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Car Caught Fire while driving home from Auto Service Shop

Discussion in 'Auto Accidents, Injuries' started by th4753, Jul 7, 2013.

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  1. th4753

    th4753 Law Topic Starter New Member

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    I took my car in to get recommended maintenance done:

    Timing belt
    Tune up
    Water pump

    VW Jetta 2004 at 100,000 miles. Car has been running PERFECTLY fine up till this point and this was necessary maintenance for this many miles.

    I dropped car off at the same place I have been taking my car for years. Yesterday I picked the car up and while on my way home at a red light the car stalled. Then wouldn't turn over, then started smoking, I got out of the car, and opened the hood at which point flames erupted from the engine compartment.

    I moved away from the vehicle where I proceeded to watch it become engulfed in flames until fire and police arrived to extinguish the the fire.

    The car is 100% totaled. I have spoken with my insurance company and will hear from the adjuster come Monday. I left a message with the auto repair place and they called me back and asked me about the incident and said they will contact their insurance company Monday as well.

    Questions:

    What legal recourse do I have? (I understand the burden of proof is on me to prove that the auto repair facility did something that caused this.)

    Will the insurance company send an investigator out to figure out how this started?

    Is it worth pursuing a suit against the service shop? (The vehicle caught on fire with me in it, so my life was definitely at risk.)

    Respectfully,
    TH
     
  2. army judge

    army judge Super Moderator

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    You are correct sir. You can sue, but why waste your time. After the insurance company totals it, your damages will have been remedied. You can't sue on what if. You sue on what did.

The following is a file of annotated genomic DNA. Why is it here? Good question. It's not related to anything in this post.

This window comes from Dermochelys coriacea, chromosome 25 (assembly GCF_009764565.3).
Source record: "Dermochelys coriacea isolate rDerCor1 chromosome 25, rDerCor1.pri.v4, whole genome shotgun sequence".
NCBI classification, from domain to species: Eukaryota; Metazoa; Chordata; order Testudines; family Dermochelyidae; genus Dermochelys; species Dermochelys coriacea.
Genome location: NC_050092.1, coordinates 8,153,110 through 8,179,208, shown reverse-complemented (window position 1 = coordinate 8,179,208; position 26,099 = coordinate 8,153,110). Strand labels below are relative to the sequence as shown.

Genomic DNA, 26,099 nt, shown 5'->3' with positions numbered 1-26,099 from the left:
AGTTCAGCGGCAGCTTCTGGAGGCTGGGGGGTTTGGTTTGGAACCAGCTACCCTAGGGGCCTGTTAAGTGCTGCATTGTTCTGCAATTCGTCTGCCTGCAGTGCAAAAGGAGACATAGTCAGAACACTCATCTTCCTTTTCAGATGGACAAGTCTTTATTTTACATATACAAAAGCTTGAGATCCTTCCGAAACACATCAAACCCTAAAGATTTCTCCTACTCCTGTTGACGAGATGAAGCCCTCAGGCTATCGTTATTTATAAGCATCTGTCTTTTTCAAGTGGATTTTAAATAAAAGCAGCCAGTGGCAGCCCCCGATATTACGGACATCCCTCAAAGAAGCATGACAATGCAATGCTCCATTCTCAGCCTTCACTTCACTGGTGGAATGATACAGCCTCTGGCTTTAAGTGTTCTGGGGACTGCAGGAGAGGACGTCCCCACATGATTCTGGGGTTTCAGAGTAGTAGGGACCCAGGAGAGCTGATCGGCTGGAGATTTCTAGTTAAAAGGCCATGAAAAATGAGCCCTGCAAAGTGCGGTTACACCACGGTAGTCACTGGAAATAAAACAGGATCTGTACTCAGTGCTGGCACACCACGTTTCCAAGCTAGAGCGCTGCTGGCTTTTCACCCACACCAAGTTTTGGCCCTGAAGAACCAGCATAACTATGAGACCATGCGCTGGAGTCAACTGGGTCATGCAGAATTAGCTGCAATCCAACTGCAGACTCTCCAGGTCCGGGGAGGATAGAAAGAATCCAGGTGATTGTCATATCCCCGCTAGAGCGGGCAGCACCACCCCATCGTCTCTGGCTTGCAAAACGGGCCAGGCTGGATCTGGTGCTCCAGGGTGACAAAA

Probably not, it's a 14 year old car with over 100,000 miles. It's worth about $5,000 to $6,000. It's just an old, car that outlived its intended shelf life.



    I would take my insurance payout and let it go. No one is responsive for a 14 year old car dying. It lived 5 or 6 years longer than most of its siblings.
     
  3. th4753

    th4753 Law Topic Starter New Member

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    It's not 14-years old, where did you get that from? 2004 --> 2013 is 9-years. And it just turned 100,000 miles. That's just over 11,000 miles a year (low wear and tear on the car).

    Anyway, thanks for the reply.
     
  4. cbg

    cbg Super Moderator

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    I would say wait until or unless the insurance adjuster is able to show that the repair/service shop did or did not do something that specifically caused the fire. AJ may not be good at math but he is right about the rest - you can't sue for something that might happen, only what did happen.
     
  5. Betty3

    Betty3 Super Moderator

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    Generally you report something like this to your ins. co. which you did - they will handle. (then go from there)
     
  6. army judge

    army judge Super Moderator

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    14 years old, 9 years old with 100,000 miles is just a dead car idling.
     
  7. mightymoose

    mightymoose Moderator

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    It will not likely be possible to point to a specific thing that will hold the service company responsible. Perhaps they failed to do something, but any evidence likely burned in the fire.
    I would expect a failure to refill the oil or coolant caused the vehicle to overheat, seize, and ignite. Low or empty oil or low/empty coolant should have registered on your dash warning lights and gauges. You could have some responsibility for not stopping the car sooner or checking these things prior to leaving the shop.
    Odds are that your insurance will simply pay out the value of this vehicle as it is by far the cheapest way to resolve the problem for all involved.
     

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